Missiles of October

Thunder at the Brink, 1962

KLICKEN SIE HIER FÜR DEUTSCHE SPRACHE

One Pivital Day during the SECOND
Thirteen Days of the Cuban Missile Crisis


On 11/9/62 the USS Newport News was ordered to inspect the Labinsk, the first of six Russian ships removing missiles from Cuba to insure that the cargo was, in fact, missiles and not decoys. Although Kennedy and Kruschev had an agreement, the shooting down of a U2 had reignited the tension. The long delays between our requests to uncover missiles and their responses was evidence that both ships were getting their orders from Moscow and Washington.

One of the canvas-covered missiles can be seen forward of the bridge

(Photos above and below by Chet Robinson, NN61-64)

The standoff lasted for hours as Thunder (Newport News) waited for the missiles to be uncovered


Photos below from Official US Navy film taken from Helo (see Chet's Log Below)
and as shown on the History Channel's Navy at War Series

Note that Turret One is trained to Port and ready to fire a warning shot over the Ruskie's Bow


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REMEMBRANCES:

CLICK FOR MP3 SOUND OF JFK 10/22/62

10/23/62 White House Meeting: JFK predicts a real fight including shooting in order to board and search a Soviet ship. Says we might have to shoot the rudder or even sink a ship-very dangerous and uncertain situation. He suggests the Soviets might have hundreds of marines on board but Bundy says crews on these ships are small and a big fight unlikely. Laughter results when JFK talks about stopping and disabling a ship, towing it to a US port and finding it carried baby food. McNamara says any ship to be towed would be searched first. [Source: JFK Library release notes prepared by Sheldon M. Stern]

I was radar operator in Sky One during this event. After a long wait, the Captain of the Russian ship still refused to uncover the missiles for us to inspect. Under orders from the Admiral, we put Turret One in Automatic and were ready to fire a round over their Bow and, if that didn't work, we were to fire a round into their Bow (or rudder). I saw WWIII unfolding before my eyes, but the Russians blinked first and their shirtless crew came on deck and uncovered the missiles. Dexter Goad NN61-64


Shipmates who shared Remembrances - Chet's Logbook

As far as remembering what went on that day, I remember feeling real anxious when they announced that we were coming up on a Russian ship that was carrying missiles. Like you said, all I could picture was us starting an all out war. Chet Robinson, NN61-64

I was the JP talker for the Gunnery Officer (Gun Boss) at the Open topside Gun Control Station when this happened and I remember that the Russian ship took a long time to stop. Caused a lot of apprehension. I remember that the plan, in case the ship refused to stop, was to fire a warning shot over the bow and then perhaps into the bow and/or shaft area. I remember the ship finally stopped and rolled back the covers. I also seem to recall that we had the Russian interpreters on board. John McMullen NN61-64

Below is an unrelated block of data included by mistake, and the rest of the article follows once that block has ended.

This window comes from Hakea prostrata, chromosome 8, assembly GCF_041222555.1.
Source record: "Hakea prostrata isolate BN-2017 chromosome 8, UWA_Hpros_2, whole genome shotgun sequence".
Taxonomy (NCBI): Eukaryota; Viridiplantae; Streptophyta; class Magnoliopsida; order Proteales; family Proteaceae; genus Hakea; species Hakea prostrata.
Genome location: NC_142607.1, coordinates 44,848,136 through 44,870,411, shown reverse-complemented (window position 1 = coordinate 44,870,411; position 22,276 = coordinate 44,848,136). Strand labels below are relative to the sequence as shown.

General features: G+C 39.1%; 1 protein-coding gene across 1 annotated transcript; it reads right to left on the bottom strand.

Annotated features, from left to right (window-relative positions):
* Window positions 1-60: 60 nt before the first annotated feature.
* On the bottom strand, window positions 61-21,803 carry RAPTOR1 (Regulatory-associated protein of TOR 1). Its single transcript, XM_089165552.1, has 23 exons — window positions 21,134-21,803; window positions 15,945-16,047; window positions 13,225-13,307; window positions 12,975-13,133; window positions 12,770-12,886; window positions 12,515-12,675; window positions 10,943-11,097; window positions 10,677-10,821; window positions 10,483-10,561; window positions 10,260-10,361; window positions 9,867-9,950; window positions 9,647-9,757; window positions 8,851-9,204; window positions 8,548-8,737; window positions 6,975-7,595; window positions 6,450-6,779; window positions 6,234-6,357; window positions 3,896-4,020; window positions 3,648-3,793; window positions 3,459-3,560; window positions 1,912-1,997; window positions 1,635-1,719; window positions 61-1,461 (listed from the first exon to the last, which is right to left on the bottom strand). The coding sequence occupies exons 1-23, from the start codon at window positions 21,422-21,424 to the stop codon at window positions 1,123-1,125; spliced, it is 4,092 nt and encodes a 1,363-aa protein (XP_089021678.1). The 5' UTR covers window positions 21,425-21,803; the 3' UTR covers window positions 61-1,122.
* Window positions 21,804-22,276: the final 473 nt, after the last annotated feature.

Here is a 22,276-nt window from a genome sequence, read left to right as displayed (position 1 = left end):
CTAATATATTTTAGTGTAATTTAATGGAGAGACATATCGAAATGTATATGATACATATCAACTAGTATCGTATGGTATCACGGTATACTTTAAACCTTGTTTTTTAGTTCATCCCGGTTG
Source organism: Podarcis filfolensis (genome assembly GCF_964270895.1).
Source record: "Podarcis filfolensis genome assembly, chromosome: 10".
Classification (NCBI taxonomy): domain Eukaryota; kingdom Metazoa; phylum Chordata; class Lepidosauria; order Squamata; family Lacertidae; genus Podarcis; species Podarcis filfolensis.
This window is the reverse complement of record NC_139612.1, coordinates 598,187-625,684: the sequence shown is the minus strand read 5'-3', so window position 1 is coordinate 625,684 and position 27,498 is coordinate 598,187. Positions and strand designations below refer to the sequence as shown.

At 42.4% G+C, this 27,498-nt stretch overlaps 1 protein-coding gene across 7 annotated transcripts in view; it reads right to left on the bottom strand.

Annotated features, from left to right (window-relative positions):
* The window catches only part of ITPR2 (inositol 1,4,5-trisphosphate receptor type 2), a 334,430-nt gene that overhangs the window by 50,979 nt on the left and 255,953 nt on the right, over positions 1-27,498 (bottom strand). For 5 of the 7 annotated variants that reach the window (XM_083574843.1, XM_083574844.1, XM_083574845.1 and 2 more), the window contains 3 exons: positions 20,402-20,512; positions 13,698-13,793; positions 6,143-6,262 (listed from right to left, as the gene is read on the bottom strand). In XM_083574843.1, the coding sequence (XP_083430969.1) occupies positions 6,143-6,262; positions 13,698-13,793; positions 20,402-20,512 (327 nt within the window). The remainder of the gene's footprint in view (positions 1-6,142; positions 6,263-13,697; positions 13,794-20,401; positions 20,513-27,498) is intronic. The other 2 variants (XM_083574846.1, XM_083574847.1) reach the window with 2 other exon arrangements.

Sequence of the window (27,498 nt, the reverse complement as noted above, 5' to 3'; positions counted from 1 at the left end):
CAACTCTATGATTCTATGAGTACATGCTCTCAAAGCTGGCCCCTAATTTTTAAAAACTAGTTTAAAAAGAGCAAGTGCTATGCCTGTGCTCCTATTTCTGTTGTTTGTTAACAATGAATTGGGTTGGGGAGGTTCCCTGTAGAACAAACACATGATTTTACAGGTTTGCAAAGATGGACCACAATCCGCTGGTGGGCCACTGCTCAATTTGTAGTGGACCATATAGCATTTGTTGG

Dexter Thanks for the Memories!! I was Mount 51 Gun Captain that day!!! I remember sitting in My gun mount ready to fire on them if they did not comply!!! Very tense times!!!! Along with you, I thought I was going to Start World War lll that day!!! Joe Marceau GMG-2 NN62-64

November 9, 1962: Ships remove Soviet MRBM missiles from Cuba. Six vessels, the Bratsk, Dvinogorsk, I. Polzunov, Labinsk, M. Anosov and Volgoles, have left Mariel since November 5, and two ships, the F. Kurchatov and the L. Komsomol depart from Casilda during this period. During the day, five of the ships are inspected at sea, with the Soviet ships pulling canvas covers off the missile transporters to allow U.S. ships to observe and photograph their contents. Assistant Secretary of Defense Arthur Sylvester later tells reporters that the "responsible people of this government are satisfied" that the ships are in fact carrying missiles. (NYT, 11/10/62)

CLICK FOR SHORT MCNAMARA TV CLIP
(Above plays best on Windows Media Player)


Sounds of Gitmo

Below songs recorded by 1st Lt Don Knepp USMC and
contributed by Leo Lawton of VU-10, Gitmo Bay, 1963

Leeward Tower, This is Navy 101 (3min MP3)
Cuba, Cuba, Cuba is My Home (5min MP3)

In the early seventies when Barbara and I
were stationed at Gitmo I asked my friend, Jim Crouch
why the locals called it LOOward Tower instead of LEEward Tower.
Jim said he wasn't sure, but he thought it was named after that
great Confederate General, Robert E. Loo.
Dexter Goad, January 2001

FROM CUBA TO VIETNAM VIDEO

By Journalist Piotr Wloczyk - Rzeczpospolita
CLICK HERE FOR OCT 2012 NEWS CLIP ONE IN POLISH
CLICK HERE FOR OCT 2012 NEWS CLIP TWO IN POLISH


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